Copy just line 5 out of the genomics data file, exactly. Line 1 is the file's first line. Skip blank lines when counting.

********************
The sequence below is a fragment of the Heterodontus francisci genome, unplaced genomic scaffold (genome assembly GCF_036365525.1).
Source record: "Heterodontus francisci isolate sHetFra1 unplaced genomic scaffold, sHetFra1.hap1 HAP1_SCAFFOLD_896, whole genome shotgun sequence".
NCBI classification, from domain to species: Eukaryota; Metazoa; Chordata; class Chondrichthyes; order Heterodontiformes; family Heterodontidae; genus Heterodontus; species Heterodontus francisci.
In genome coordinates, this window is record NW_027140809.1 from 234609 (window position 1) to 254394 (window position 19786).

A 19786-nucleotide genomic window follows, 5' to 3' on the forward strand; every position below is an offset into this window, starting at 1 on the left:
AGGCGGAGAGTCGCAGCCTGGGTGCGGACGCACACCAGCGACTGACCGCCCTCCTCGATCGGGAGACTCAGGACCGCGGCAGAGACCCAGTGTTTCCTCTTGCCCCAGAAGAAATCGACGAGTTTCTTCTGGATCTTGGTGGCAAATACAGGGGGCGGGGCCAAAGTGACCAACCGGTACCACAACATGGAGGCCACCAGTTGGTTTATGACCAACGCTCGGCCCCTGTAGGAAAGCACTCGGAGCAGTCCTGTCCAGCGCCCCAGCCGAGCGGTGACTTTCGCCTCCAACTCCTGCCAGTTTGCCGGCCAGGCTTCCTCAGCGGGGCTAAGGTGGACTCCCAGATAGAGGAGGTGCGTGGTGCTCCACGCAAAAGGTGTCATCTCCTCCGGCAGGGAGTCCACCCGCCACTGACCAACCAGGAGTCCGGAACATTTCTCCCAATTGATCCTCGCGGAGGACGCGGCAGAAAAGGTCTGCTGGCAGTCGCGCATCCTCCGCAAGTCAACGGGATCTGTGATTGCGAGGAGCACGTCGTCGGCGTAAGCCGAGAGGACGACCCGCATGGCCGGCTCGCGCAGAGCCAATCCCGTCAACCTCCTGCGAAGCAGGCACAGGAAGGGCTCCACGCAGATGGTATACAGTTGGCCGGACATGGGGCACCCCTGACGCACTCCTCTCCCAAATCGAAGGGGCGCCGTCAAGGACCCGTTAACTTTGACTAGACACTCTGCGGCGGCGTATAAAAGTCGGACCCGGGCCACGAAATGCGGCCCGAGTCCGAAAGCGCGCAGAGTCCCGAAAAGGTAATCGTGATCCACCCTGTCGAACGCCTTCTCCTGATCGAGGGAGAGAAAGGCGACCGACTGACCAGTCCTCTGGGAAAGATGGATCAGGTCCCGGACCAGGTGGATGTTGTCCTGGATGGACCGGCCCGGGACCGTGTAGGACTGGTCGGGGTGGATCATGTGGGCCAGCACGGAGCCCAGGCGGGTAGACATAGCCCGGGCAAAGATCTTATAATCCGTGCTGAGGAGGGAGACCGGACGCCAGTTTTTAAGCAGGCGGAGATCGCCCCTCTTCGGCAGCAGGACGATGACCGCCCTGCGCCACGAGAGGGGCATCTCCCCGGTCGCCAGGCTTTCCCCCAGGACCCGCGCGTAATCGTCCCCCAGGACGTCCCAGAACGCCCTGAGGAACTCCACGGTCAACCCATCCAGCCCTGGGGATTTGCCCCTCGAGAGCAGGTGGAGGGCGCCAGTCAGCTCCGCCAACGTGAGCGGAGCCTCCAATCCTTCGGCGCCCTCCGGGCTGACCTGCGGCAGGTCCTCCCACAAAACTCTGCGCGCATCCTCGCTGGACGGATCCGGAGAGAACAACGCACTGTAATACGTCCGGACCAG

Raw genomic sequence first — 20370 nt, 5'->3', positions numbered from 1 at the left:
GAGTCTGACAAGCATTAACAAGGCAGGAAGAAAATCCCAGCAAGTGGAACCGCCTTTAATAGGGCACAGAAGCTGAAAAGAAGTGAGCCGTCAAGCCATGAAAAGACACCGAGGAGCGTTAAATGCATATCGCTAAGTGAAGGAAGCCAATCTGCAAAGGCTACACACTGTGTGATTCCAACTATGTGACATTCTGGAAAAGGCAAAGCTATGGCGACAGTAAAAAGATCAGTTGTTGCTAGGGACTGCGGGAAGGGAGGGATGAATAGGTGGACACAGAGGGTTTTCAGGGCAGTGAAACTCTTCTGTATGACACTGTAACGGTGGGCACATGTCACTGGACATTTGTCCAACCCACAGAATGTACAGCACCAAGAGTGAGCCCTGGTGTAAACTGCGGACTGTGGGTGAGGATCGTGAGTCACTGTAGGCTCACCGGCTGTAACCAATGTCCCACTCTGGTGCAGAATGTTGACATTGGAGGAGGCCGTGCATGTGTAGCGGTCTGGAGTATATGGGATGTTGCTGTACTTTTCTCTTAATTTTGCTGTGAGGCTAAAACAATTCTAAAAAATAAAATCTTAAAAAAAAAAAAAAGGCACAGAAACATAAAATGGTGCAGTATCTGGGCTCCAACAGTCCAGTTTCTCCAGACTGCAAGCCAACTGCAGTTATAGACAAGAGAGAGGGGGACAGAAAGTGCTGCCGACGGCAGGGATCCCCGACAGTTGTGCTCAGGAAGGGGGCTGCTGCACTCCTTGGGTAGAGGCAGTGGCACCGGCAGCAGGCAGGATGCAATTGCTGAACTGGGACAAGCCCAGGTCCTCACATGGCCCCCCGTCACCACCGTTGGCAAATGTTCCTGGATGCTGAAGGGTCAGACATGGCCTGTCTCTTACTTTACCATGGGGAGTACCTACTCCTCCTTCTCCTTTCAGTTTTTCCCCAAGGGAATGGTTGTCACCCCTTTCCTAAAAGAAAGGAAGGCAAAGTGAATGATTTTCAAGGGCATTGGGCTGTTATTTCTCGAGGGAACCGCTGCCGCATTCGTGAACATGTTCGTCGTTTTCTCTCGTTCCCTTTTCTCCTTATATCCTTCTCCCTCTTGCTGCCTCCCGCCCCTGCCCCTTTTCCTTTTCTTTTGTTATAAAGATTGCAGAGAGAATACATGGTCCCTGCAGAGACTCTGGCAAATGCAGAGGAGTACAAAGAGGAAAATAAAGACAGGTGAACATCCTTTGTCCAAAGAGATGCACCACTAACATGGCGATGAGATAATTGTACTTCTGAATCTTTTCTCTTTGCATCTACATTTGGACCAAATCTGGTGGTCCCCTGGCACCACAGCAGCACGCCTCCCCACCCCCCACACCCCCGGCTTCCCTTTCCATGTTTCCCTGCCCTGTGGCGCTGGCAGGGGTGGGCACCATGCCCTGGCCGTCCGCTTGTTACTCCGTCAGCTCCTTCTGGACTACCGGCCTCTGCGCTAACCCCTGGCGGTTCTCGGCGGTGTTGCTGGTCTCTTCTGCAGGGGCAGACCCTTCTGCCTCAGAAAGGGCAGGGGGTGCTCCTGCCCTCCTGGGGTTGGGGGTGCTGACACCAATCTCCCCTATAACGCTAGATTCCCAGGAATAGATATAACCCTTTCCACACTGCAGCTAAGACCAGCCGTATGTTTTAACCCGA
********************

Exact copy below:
A 19786-nucleotide genomic window follows, 5' to 3' on the forward strand; every position below is an offset into this window, starting at 1 on the left: